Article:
NIT a matter of motivation for UW

SEATTLE - NIT, come on down. Like Miss Congeniality, the National Invitation Tournament is like the beauty pageant contestant you don't have a bad word for but doesn't get you all that excited. Even in the 1960's, the NIT used to be just as important as the NCAA Tournament, but no longer. Today it has the feeling of sloppy seconds to those clearly yearning for that coveted Big Dance card.

That's why Tuesday's first round NIT matchup between the No. 1 seed Washington Huskies and No. 8 seed UT-Arlington Mavericks might be Lorenzo Romar's toughest coaching job of the year - and it will have nothing to do with what happens on the court. Everything will need to take place between the ears of his players to get them right after the heartbreak of not making it into the NCAA Tournament. He is adamant that these downcast Dawgs will not be feeling sorry for themselves come Tuesday night.

"We're not going to be one of those teams. We may still feel like that today, but come 7 pm tomorrow we won't be feeling like that - they'll be motivated to play," the Washington head coach said Monday. "I think I understand our team."

He also admitted that on Sunday, his players thought they were moving on to the mayhem that is March Madness, despite tripping all over themselves last Thursday in the first round of the Pac-12 Tournament to Oregon State.

Darnell Gant was not one of those players.

"I was already in a bad mood," the senior forward said, his dream of becoming Washington's first player to play in four consecutive NCAA Tournaments blown to smithereens. "I already knew we weren't going to make it. It wasn't like we thought we were in and we didn't get called, so everybody started crying; I felt like everybody expected it. We knew the NIT was next. It sucks. You try to hold your emotions as best you can."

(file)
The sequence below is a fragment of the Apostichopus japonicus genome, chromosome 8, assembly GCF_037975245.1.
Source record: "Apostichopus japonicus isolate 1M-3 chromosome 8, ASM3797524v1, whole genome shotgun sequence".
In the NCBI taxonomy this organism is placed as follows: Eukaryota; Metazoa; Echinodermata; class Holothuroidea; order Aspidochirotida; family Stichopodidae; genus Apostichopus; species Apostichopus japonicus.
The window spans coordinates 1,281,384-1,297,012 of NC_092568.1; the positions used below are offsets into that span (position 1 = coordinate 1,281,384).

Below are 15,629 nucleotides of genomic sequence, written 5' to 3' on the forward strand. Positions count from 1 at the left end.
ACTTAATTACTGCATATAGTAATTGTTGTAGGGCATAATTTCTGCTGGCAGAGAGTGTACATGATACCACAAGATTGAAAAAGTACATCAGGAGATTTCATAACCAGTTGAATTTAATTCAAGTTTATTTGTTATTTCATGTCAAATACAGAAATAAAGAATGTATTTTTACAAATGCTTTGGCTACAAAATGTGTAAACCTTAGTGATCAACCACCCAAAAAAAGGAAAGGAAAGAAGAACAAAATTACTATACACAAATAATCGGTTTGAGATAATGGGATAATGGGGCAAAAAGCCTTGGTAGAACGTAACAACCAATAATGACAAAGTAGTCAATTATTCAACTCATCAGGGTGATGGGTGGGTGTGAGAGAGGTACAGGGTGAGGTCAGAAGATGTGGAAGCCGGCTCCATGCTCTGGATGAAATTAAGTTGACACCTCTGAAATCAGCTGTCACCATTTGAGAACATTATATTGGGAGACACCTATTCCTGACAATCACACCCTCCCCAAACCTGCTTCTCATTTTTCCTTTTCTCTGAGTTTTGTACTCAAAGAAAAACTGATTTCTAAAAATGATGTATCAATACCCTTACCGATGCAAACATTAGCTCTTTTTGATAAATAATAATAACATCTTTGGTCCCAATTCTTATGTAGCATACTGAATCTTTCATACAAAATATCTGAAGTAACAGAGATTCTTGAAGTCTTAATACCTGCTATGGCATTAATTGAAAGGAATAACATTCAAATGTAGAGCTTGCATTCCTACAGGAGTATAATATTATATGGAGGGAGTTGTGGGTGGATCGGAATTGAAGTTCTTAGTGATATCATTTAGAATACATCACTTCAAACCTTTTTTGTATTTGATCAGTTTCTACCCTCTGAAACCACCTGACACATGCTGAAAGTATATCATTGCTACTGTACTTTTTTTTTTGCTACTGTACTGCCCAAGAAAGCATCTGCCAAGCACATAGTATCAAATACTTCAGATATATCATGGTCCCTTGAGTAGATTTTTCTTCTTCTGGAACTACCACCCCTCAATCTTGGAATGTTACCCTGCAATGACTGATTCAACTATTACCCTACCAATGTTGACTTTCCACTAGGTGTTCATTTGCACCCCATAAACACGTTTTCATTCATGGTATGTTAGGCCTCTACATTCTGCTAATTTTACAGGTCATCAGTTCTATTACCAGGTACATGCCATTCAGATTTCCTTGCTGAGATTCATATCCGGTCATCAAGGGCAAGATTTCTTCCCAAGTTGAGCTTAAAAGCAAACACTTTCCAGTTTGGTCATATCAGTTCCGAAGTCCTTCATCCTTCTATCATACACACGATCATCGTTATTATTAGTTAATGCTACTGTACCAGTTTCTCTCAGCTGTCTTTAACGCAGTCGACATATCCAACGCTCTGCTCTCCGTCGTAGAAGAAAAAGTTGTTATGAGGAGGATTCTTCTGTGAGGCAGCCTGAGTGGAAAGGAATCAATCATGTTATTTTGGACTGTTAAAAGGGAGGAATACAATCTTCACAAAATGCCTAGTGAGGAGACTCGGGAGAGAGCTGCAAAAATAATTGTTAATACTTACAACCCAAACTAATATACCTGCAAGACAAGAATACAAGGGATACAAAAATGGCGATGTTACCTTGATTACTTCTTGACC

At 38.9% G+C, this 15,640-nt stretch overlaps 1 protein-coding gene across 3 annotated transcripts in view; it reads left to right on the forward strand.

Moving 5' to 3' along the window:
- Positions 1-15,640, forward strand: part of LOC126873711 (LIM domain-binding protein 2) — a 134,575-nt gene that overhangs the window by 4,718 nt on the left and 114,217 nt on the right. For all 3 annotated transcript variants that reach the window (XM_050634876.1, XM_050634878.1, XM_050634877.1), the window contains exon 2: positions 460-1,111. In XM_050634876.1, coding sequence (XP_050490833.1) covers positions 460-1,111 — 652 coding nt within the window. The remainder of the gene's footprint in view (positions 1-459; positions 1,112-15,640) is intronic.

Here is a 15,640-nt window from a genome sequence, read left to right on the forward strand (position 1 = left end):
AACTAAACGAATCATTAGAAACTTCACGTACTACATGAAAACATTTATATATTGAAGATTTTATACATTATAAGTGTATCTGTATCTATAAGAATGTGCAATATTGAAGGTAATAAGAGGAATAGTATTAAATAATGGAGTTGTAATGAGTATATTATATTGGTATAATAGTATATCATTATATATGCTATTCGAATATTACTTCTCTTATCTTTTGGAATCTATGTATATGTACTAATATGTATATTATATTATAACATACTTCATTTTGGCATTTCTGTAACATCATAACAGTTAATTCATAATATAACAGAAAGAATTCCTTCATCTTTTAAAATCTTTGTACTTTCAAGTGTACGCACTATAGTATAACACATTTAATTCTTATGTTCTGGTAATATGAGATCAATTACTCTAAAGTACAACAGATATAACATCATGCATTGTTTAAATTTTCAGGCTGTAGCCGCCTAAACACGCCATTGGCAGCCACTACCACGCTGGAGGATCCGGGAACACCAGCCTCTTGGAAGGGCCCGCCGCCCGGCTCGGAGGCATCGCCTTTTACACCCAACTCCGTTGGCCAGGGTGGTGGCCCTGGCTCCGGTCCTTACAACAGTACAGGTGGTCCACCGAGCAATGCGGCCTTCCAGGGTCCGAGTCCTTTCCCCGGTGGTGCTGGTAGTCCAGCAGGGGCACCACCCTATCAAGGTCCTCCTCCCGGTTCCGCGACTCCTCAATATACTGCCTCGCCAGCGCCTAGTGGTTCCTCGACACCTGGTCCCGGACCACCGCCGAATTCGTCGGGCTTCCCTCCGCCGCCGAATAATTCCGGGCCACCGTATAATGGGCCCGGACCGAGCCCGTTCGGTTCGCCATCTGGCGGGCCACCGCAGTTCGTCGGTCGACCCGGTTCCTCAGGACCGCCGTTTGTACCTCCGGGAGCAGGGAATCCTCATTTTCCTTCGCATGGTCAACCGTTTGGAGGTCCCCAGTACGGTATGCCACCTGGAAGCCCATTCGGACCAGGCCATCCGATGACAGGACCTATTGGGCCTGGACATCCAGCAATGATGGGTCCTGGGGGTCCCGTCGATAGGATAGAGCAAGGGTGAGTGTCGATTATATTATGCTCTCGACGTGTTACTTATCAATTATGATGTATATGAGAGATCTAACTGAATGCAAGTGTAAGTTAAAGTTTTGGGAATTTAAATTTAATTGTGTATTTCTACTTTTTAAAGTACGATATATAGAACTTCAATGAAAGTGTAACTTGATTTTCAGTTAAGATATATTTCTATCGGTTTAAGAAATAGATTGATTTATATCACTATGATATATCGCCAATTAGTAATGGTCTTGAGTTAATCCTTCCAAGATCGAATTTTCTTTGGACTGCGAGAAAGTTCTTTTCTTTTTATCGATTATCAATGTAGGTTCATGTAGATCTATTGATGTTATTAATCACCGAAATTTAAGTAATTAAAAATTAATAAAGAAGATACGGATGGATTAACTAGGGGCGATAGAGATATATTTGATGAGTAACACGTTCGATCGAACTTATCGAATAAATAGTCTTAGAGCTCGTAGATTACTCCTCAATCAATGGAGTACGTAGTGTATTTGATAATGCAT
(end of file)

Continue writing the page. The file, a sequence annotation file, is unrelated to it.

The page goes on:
Terrence Ross said the NIT felt like a 'consolation prize' to him, and Tony Wroten said that it was obviously not the situation the Huskies wanted. "We did it to ourselves," the Pac-12 Freshman of the Year said, matter-of-factly.

So that leaves UW with two choices; take to arms and go after the NIT crown with all the gusto of a deep NCAA Tournament run - or take their ball and finish a once-promising season with their tails tucked firmly between their legs.

Romar believes these Hoop Dawgs have plenty of fight still left in them.

"All of our guys talk about their love of the game, their passion for the game of basketball," he said. "This is not a benefit game; this is not a celebrity game, a charity game that we're about to play. This is the NIT, where you have a chance to go back and play in the (Madison Square) Garden again if you're successful enough. If you're passionate about basketball, when you get past what just happened about not being in the NCAA Tournament, then you have to get up for this. So it's not just about maturity as far as I'm concerned; if you love the game, you've got another opportunity to go play."

And that really should be enough motivation for the Pac-12 regular-season champions. But if they needed more, Wroten was more than happy to spell it out. In his dream scenario, the Huskies would go back to New York City, win the NIT, and they could take a picture of their celebration and mail it with a Thank You card to the NCAA Selection Committee.